Shanthi Nataraj

shanthi nataraj, n0189
Associate Director, Personnel, Training, and Health Program, RAND Arroyo Center; Economist; Professor, Pardee RAND Graduate School
Santa Monica Office


Ph.D. in agricultural and resource economics, University of California, Berkeley; B.S. in environmental engineering, Northwestern University

Media Resources

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Shanthi Nataraj is an economist at the RAND Corporation and a professor at the Pardee RAND Graduate School. She serves as associate director of the RAND Arroyo Center Personnel, Training, and Health Program. Her research interests include economic development, labor markets, and environmental and resource economics.

In the area of economic development, she is currently co-leading two studies examining informal labor markets in Bangladesh. Her research also includes a study on fostering technological innovation and planning for the Guangzhou Development District in China; the calculation of Gross Regional Product for the Kurdistan Region of Iraq; ongoing analyses of the effects of India's trade liberalization, industrial licensing, and foreign direct investment (FDI) reforms on the productivity and growth of manufacturing firms; an examination of policies to encourage regional development in Indonesia; and an analysis of the impacts of labor regulations on employment in low-income countries.

Nataraj's work on labor markets also extends to the United States, where she is leading a study on workforce talent management among Army civil service employees. She has developed projections of the future supply of Army and Department of Defense civilian personnel, studied how expectations about labor market conditions affect retention among Army officers, and examined the stay-or-leave decisions of mental health professionals in the military.

Nataraj received her Ph.D. in agricultural and resource economics from the University of California, Berkeley.

Recent Projects

  • Informal labor markets in Bangladesh
  • Workforce management for Department of Defense, Army civilians
  • Productivity and employment growth among Indian manufacturing firms
  • Drivers of innovation in high-tech clusters
  • Calculation of gross regional product for Kurdistan Region of Iraq

Selected Publications

Ann Harrison, Leslie A. Martin, and Shanthi Nataraj, "Green Industrial Policy in Emerging Markets," Annual Review of Resource Economics, 9:253-274, 2017 (forthcoming)

Alexander D. Rothenberg, Samuel Bazzi, Shanthi Nataraj, Amalavoyal V. Chari, "Assessing the Spatial Concentration of Indonesia's Manufacturing Sector: Evidence from Three Decades," RAND Labor & Population Working Paper, 2017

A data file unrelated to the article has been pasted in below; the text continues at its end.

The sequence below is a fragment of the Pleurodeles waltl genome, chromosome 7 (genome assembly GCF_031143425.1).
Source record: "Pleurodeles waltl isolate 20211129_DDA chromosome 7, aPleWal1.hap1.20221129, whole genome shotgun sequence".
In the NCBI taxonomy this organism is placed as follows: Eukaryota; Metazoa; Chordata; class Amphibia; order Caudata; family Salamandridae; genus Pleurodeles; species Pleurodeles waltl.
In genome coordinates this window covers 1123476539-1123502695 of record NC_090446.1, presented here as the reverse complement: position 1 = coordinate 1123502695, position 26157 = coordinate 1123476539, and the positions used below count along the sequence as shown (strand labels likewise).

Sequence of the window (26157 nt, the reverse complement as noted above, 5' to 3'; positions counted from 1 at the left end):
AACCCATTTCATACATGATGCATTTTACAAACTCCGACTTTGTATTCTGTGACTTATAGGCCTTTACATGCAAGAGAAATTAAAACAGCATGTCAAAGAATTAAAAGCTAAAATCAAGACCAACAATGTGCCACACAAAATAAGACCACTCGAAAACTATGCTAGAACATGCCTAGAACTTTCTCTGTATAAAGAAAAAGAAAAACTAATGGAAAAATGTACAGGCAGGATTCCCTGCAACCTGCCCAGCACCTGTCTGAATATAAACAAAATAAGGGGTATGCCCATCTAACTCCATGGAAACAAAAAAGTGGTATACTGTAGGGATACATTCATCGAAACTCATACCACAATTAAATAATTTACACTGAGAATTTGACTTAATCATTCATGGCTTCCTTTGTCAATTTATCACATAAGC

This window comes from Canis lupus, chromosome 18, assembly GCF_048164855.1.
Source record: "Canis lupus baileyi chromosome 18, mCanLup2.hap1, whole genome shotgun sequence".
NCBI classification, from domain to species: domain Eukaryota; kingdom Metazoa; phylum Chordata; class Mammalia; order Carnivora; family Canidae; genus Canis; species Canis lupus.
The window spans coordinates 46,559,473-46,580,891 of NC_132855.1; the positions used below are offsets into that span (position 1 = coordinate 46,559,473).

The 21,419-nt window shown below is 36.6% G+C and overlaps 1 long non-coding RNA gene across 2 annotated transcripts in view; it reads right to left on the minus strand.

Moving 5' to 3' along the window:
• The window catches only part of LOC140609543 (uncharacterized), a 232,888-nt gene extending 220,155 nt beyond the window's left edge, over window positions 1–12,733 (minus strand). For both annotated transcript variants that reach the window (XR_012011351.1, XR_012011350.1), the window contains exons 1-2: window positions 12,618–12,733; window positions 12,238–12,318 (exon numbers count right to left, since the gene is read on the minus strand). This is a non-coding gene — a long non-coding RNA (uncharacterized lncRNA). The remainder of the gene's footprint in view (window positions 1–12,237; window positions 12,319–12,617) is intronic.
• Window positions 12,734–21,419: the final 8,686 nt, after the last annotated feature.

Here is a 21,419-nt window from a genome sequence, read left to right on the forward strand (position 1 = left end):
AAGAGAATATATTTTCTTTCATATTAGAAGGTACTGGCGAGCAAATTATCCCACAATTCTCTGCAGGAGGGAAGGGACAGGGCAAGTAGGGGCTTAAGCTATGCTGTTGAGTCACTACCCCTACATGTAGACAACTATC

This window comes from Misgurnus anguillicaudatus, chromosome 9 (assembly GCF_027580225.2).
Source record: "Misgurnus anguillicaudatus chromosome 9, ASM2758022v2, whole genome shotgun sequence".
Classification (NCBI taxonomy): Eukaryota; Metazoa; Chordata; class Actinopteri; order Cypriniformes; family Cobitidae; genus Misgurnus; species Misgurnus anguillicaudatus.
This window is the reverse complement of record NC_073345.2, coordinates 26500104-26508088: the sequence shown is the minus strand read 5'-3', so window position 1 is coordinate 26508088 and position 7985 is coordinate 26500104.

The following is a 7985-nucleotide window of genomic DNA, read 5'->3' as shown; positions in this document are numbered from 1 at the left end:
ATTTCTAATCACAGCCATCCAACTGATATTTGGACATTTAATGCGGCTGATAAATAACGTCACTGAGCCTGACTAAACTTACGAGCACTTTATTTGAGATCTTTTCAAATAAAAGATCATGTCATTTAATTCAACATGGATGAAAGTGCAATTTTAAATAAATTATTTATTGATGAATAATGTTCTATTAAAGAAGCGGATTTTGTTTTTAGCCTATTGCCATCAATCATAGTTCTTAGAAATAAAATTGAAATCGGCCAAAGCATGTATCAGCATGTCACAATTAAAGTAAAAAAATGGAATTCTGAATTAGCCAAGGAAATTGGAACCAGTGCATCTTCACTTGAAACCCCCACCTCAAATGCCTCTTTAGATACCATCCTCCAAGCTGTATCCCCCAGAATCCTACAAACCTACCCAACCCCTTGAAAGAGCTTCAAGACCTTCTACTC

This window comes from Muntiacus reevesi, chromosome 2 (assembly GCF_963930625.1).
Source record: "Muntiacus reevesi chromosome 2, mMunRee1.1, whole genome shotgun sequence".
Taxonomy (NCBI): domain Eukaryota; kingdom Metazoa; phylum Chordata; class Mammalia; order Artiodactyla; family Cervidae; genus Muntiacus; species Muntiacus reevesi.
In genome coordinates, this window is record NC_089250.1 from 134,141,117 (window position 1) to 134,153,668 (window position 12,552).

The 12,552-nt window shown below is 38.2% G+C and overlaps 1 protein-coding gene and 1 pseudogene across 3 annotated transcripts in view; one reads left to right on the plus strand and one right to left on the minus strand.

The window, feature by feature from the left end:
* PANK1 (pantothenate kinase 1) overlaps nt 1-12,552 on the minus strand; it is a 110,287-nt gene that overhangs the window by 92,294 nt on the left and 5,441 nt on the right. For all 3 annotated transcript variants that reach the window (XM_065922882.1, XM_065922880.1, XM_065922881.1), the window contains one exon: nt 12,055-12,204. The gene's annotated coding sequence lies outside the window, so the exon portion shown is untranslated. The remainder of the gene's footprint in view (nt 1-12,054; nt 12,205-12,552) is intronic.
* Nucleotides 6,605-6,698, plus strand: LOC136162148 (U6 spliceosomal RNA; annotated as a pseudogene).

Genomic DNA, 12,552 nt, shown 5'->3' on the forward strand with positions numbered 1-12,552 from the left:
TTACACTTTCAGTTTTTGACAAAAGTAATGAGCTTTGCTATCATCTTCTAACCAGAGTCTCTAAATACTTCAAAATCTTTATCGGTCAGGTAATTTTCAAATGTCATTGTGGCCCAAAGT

Leslie Martin, Shanthi Nataraj, and Ann Harrison, "In with the Big, Out with the Small: Removing Small-Scale Reservations in India," American Economic Review, 107(2):354-386, 2017

Minhaj Mahmud, Italo Gutierrez, Krishna Kumar, and Shanthi Nataraj, "What Aspects of Formality Do Workers Value? Evidence from a Choice Experiment in Bangladesh," RAND Labor & Population Working Paper, 2017

Ann Harrison, Benjamin Hyman, Leslie Martin, and Shanthi Nataraj, "When Do Firms Go Green? Comparing Price Incentives with Command and Control Regulations in India," NBER Working Paper 21763, 2015

Shanthi Nataraj, Francisco Perez-Arce, Sinduja Srinivasan, and Krishna Kumar, "The Impact of Labor Market Regulation on Employment in Low-Income Countries: A Meta-Analysis," Journal of Economic Surveys, 28(3):551-572, 2014

Ann Harrison, Leslie Martin and Shanthi Nataraj, "Learning Versus Stealing: How Important are Market-Share Reallocations to India's Productivity Growth?" World Bank Economic Review, 27(2):202-228, 2013

Shanthi Nataraj, "The Impact of Trade Liberalization on Productivity: Evidence from India's Formal and Informal Manufacturing Sectors," Journal of International Economics, 85:292-301, 2011


  • A laborer lifts a basket of crushed bricks at a construction site in Dhaka, Bangladesh, May 22, 2014

    Informality and Formality: Two Ends of the Employment Continuum

    The staying power of informal employment in developing countries is a concern, because informal employees (e.g., day laborers) tend to receive lower wages, fewer benefits, and fewer legal protections. How can policymakers improve conditions for informal workers?

    Jan 22, 2016 The World Bank Jobs and Development Blog